Recall John the Baptist’s ministry and Christ’s earthly ministry. Those Jews who accepted Jesus as their Messiah and King were water baptized as the outward profession that God commanded (Matthew 3:2-11; Luke 7:29,30; John 1:30,31). If the Jews wanted to see that kingdom, they would have to be believers, ensuring they would survive the Tribulation. Their faith in Christ and obedience in that water baptism would bring them through the Tribulation (see 1 Peter 3:21). This remnant of believers in Israel was called the “little flock” in Luke 12:32, the portion of the nation Israel that would make it to the kingdom (the unbelieving Jews would be destroyed during the Tribulation and at Christ’s Second Coming; 2 Thessalonians 1:8,9; cf. Zechariah 13:8,9).
Why did those need to be “born again?” The first birth refers to a physical birth, being born a Jew, a physical descendent of Abraham, Isaac, Jacob, and one of his twelve sons. However, the problem is that Jews were also sons of Adam, and like the pagan Gentiles then, and us today, they had a sin nature. In order for God to use the nation Israel to fulfill His purposes, He had to set them apart from mankind with the first birth (the physical birth from Abraham), and then the spiritual birth (being born again, fit to serve Him and fellowship with Him in their promised kingdom spoken of in verse 5).
These believing Jews who Peter is addressing were born again because they had placed their faith in the Gospel of the Kingdom (Jesus is Israel’s King-Messiah, as Matthew 16:16 and John 11:27 say; this is “the word of God” of 1 Peter 1:23). They had first been set aside physically by virtue of the circumcision, but now they were set aside spiritually because of their salvation in Jesus as their Messiah. Let me emphasize it again. Those believing Jews were born twice—the physical circumcision was the sign of the first birth (Romans 4:11) and the water baptism was the visible sign that had been rejuvenated spiritually by the Holy Spirit (cf. John 3:5).
According to Jesus in John chapter 3, the person who was not born-again would not see the kingdom: Israel was promised a kingdom on earth, and “born again” is clearly a Jewish term that has no place in the Dispensation of Grace today. Paul is “the apostle of the Gentiles,” the spokesman through which God is speaking to us in the Dispensation of Grace (Romans 11:13), and never does Paul use that term “born again.” This leads us to conclude that the word cannot and does not apply to us as members of the Church the Body of Christ. We are not Jews, spiritually or physically. We are separate and distinct from the nation Israel of times past. The term “born again” applies to believing Israel, not to us. The “ye” in John 3 is the nation Israel; it has nothing to do with you, me, or anyone else reading this article because God has set Israel aside for a time period.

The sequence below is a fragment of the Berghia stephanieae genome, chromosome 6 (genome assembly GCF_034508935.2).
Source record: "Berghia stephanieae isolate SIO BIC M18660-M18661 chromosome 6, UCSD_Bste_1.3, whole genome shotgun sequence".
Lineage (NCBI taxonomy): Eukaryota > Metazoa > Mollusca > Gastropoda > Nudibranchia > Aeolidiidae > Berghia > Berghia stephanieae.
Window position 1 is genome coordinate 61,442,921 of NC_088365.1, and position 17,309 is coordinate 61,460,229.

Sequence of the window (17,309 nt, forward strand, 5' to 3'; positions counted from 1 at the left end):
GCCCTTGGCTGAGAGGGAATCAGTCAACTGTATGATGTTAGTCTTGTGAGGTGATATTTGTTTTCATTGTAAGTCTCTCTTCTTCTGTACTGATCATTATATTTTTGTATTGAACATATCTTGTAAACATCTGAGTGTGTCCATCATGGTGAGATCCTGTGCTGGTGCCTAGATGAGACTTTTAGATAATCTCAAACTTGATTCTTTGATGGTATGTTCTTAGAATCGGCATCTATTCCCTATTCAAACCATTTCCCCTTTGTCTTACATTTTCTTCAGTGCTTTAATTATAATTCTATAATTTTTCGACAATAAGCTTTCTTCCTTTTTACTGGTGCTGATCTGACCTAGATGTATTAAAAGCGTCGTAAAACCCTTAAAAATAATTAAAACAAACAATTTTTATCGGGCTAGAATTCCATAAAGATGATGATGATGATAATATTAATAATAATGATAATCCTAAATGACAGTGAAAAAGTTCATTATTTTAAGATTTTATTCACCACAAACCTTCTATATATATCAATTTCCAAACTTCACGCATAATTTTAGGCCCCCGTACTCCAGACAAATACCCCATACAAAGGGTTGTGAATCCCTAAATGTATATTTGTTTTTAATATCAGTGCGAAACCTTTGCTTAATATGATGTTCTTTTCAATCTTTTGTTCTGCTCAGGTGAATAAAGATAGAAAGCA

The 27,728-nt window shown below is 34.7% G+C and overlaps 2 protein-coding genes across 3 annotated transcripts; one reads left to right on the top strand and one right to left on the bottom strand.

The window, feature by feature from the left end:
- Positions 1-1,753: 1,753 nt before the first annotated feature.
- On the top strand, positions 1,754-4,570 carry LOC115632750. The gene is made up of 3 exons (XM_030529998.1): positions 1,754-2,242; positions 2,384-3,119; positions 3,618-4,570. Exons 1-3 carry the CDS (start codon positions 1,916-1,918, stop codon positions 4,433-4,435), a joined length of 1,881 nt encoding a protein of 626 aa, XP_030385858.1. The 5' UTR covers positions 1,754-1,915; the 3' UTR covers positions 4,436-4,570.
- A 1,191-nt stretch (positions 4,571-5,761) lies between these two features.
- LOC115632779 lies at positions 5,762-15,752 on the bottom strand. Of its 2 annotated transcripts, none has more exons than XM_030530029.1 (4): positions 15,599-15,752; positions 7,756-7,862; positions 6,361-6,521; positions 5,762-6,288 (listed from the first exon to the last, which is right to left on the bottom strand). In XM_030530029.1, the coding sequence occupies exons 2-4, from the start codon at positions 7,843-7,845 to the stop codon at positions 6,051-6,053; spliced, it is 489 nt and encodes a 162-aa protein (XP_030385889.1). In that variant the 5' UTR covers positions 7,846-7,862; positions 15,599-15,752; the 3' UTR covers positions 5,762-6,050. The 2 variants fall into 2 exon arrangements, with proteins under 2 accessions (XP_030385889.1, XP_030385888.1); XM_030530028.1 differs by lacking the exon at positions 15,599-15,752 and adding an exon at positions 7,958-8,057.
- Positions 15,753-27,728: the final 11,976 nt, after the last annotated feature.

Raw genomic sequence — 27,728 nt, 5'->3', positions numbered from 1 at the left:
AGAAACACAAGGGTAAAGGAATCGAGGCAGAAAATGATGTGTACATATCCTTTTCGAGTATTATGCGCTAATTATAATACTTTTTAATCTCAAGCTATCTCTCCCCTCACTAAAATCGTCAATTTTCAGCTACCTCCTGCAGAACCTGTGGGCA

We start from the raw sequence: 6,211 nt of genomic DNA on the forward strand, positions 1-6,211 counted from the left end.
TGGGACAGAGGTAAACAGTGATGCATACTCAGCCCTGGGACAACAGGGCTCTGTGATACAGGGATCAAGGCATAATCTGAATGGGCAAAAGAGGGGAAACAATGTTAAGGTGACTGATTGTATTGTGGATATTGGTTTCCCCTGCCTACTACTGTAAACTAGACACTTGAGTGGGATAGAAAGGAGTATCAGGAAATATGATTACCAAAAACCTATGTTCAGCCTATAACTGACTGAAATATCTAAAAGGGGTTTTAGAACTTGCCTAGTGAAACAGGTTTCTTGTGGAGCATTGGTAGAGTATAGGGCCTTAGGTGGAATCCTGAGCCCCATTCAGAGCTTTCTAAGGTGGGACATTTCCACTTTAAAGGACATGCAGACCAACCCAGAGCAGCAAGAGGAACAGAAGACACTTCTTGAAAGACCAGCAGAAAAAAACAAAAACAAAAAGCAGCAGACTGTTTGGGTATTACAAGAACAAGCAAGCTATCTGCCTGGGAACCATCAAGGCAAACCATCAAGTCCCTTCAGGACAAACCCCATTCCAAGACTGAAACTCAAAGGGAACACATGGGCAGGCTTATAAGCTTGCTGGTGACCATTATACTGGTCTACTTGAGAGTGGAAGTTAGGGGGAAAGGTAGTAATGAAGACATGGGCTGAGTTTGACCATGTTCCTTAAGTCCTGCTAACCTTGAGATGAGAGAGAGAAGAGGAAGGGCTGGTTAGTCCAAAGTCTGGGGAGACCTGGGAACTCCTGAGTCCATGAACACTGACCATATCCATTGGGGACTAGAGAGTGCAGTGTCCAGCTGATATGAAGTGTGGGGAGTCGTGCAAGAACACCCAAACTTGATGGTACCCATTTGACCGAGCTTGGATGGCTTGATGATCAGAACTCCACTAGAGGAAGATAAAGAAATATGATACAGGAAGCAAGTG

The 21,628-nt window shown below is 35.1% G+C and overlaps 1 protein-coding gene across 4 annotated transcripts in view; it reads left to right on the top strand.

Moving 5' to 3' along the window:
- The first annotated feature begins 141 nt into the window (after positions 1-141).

Now, keep in mind that just like unbelieving Jews went to hellfire, the unbelievers today are headed to the same place. Like Israel, we still need salvation from our sins, but it is impossible today for anyone to be “born again” as the Bible speaks of it. What must we be today, as opposed to being “born again?” Today, you must be “in Christ” (notice, Paul did not say, “if any man be born again…;” see 2 Corinthians 5:17). In our dispensation, God is not looking to make Israel “born again.” God is seeking out people to become a part of a new creature, the Church Body of Christ (something that has nothing to do with Israel).
How do you get “in Christ?” The Lord Jesus Christ went to a Roman cross, to shed His blood for your sins. He literally died, but rose again the third day in victory and majesty to give you justification (Romans 4:25). That is Paul’s Gospel of Grace, plain and simple, without works, free from the clutter of legalism. Your faith in this Gospel of Grace will cause the Holy Spirit to take you out of Adam, and place you into the Body of Christ (1 Corinthians 12:13). The Gospel of the Grace of God of 1 Corinthians 15:1-4 KJV:
“1 Moreover, brethren, I declare unto you the gospel which I preached unto you, which also ye have received, and wherein ye stand;
2 By which also ye are saved, if ye keep in memory what I preached unto you, unless ye have believed in vain.
3 For I delivered unto you first of all that which I also received, how that Christ died for our sins according to the scriptures;
4 And that he was buried, and that he rose again the third day according to the scriptures:”
Remember, ye must be IN CHRIST if you want to see heaven!